Ah, very good points regarding how we humans chose to define native as our own personal styles of gardening emerge and evolve over time. NEWisc and MaineDesigner, you are truly invaluable contributors here at THG.
Best for me to do as others are doing. Follow the Feds definition of native-
A native plant species is one that occurs naturally in a particular region, state, ecosystem, and habitat without direct or indirect human actions.
IÃ¢â‚¬â„¢ve posted these links before but felt it best to post them again-
For my own personal style of gardening, to the above I would add the cut-off in the time line as being prior to European colonization. Yes, I realize there are those who go back considerably farther.
If one uses the above definition provided by the Feds, one will find that invasives are almost always an introduced species.
To really throw a fly in the ointment, please consider the following-
No plant is an island: each exists in a context and community of trees and toads, rocks and rotifers, birds and bugs. Like human communities, this network of individual needs is supported by complex communication and mutualisms that we hardly understand.
I like the idea of using State's lists but...
let's not forget terrestrial and aquatic ecoregions of North America and our individual micro regions.
Basic overview here-
We North Americans are all sharing the same beaker.
In North America, we share vital natural resources, including air, oceans and rivers, mountains and forests. Together, these natural resources are the basis of a rich network of ecosystems, which sustain our livelihoods and well-being. If they are to continue being a source of future life and prosperity, these resources must be protected. This stewardship of the North American environment is a responsibility shared by Canada, Mexico and the United States.
Although it is true that when Dr. Suess wrote his book we didn't know nearly as much as what we know today, we simply must give the man credit for spotting that something was seriously amiss. To this I must add that I see it to be virtually impossible to garden conscientiously and responsibly these days without expanding the nutshell! After all, our land was irreversibly altered to enable these subdivisions to rise up out of the dirt so as humans we can only do our best. Acting as individuals, each of us can be a small but meaningful force to improve things. In the collective, we can be a tremendous force. The very power we have to damage the environment is what compels us to act as its stewards. Please don't abdicate this responsibility because you think it's hopeless- It's not. Or because you think you can't make a difference- You can. Or because you think the world will survive without our stewardship- It may, but it will be a poorer and meaner place. The issue of preserving biodiversity is extremely complex but there are some simple tools we can use to preserve what we can. One is to find out what terrestrial and aquatic-dependent species are native to our areas and enhance those populations in and around our properties as opposed to introducing new ones.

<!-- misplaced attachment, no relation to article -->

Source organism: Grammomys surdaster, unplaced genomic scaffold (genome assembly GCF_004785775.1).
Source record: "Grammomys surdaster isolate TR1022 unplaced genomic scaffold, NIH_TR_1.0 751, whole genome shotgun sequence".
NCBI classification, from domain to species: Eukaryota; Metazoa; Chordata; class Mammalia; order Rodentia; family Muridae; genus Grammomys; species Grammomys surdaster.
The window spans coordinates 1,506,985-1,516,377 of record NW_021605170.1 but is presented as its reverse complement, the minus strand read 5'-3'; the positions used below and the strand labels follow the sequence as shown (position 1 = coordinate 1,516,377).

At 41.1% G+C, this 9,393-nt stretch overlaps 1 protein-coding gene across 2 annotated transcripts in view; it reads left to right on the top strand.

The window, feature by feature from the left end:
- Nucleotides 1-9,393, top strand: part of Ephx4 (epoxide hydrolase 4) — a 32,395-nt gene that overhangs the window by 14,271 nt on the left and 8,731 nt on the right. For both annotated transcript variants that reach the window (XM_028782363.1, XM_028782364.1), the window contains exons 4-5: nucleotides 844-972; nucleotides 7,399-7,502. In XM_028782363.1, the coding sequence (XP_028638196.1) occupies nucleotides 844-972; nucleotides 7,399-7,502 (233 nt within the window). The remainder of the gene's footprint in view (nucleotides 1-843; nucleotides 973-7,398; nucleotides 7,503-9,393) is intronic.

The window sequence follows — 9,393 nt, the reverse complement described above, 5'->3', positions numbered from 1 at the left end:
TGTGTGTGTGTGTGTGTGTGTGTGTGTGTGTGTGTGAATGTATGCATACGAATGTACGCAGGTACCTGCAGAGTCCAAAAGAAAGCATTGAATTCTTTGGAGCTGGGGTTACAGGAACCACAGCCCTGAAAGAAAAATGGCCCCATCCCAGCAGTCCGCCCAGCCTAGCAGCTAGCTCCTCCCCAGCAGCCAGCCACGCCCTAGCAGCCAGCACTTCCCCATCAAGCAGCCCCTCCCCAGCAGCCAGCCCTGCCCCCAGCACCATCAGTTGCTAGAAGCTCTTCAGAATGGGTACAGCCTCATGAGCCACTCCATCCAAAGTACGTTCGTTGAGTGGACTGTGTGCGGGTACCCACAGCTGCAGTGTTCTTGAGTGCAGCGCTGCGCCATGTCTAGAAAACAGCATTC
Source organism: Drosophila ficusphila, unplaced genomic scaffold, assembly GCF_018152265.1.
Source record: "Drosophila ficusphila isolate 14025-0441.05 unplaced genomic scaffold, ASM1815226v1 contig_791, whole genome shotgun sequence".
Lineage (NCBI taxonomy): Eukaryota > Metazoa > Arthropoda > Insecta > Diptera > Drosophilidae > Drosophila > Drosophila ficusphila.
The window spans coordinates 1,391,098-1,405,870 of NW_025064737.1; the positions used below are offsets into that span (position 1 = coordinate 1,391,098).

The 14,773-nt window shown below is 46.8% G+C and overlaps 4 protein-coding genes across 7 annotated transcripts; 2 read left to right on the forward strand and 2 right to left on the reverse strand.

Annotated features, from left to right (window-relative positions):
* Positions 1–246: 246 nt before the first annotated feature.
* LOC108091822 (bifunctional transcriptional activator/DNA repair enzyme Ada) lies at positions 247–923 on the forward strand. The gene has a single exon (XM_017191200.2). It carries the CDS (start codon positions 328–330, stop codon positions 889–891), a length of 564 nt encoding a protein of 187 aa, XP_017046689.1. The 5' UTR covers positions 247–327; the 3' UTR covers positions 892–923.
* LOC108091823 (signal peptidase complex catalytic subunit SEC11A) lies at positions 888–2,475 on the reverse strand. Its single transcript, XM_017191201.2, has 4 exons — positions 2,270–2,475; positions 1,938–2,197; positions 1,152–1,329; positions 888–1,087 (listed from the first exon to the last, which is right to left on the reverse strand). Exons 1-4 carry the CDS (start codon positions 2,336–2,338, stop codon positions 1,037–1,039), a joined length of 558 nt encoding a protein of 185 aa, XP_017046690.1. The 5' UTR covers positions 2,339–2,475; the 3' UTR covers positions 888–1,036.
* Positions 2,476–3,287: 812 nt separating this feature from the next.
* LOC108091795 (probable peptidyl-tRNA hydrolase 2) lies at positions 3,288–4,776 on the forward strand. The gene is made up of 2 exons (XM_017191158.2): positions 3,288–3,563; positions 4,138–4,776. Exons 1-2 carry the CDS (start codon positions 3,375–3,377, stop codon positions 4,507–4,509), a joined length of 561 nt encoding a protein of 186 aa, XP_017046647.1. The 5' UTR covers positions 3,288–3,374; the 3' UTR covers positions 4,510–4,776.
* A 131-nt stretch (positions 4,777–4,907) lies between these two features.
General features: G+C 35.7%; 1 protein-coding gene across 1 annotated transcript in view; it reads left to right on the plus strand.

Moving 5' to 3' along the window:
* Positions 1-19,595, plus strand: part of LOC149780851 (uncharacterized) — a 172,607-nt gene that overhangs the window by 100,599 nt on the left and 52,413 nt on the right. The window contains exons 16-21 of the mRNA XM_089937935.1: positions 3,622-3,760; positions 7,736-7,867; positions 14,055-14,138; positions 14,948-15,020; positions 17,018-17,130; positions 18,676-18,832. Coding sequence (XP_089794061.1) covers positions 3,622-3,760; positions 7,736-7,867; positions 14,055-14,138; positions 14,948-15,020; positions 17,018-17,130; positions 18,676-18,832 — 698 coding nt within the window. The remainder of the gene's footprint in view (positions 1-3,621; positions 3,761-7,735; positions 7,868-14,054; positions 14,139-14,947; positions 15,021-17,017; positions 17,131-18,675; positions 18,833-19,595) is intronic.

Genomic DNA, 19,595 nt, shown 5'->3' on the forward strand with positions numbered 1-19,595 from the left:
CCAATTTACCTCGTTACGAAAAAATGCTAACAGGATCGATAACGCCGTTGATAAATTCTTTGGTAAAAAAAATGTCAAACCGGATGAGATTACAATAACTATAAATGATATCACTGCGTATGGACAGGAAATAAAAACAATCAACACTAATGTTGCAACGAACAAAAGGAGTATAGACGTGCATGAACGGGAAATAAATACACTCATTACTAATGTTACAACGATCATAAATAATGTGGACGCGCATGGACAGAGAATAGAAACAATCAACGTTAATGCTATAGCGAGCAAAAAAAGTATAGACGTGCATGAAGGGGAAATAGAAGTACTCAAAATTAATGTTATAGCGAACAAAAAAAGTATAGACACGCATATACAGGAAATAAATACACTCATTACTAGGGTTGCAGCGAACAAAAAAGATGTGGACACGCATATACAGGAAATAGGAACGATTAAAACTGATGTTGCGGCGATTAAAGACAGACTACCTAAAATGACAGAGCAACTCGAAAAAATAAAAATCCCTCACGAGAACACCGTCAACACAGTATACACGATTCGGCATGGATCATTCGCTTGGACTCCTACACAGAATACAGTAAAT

Expanding upon this concept that something is seriously amiss, I conscientiously choose not to knowingly plant any species that is identified as being a noxious weed, an invasive species, or as being a non-native species that has naturalized. I know my lifestyle well enough to realize that we take off quite a bit. I could also die on the road tomorrow and who would be here to contain and deadhead any species purposefully planted that isn't exactly environmentally responsible let alone even be able to identify which ones should be contained and deadheaded should I ever be removed from the equation? Good question and one we should all be doing a little bit of soul searching on to ask ourselves. I don't want to see the world that some look forward to with great mirth where the wonderfully diverse native flora and fauna of various ecoregions is replaced by a few ubiquitous "super-fit" species. Where English house sparrows and European starlings, Carp and Tilapia, Cuban treefrogs and cats rule a world covered with Kudzu, Saltcedar, and water hyacinth.
Although I agree invasive species should continue to be discussed in each particular forum, just as roses and herbs and vegetables are.... Invasive Species, should be deserving of their own forum. Might as well get in a plug for Sustainable Practices too as that's most definitely deserving of its own forum at a "green site" also.
The best time to begin managing, controlling, and eradicating noxious weeds, invasive species, and non-native species that are naturalizing was 50 years ago... the next best time is right now.
And now it is time for me to take a break from THG in favor of going back to the ListServe.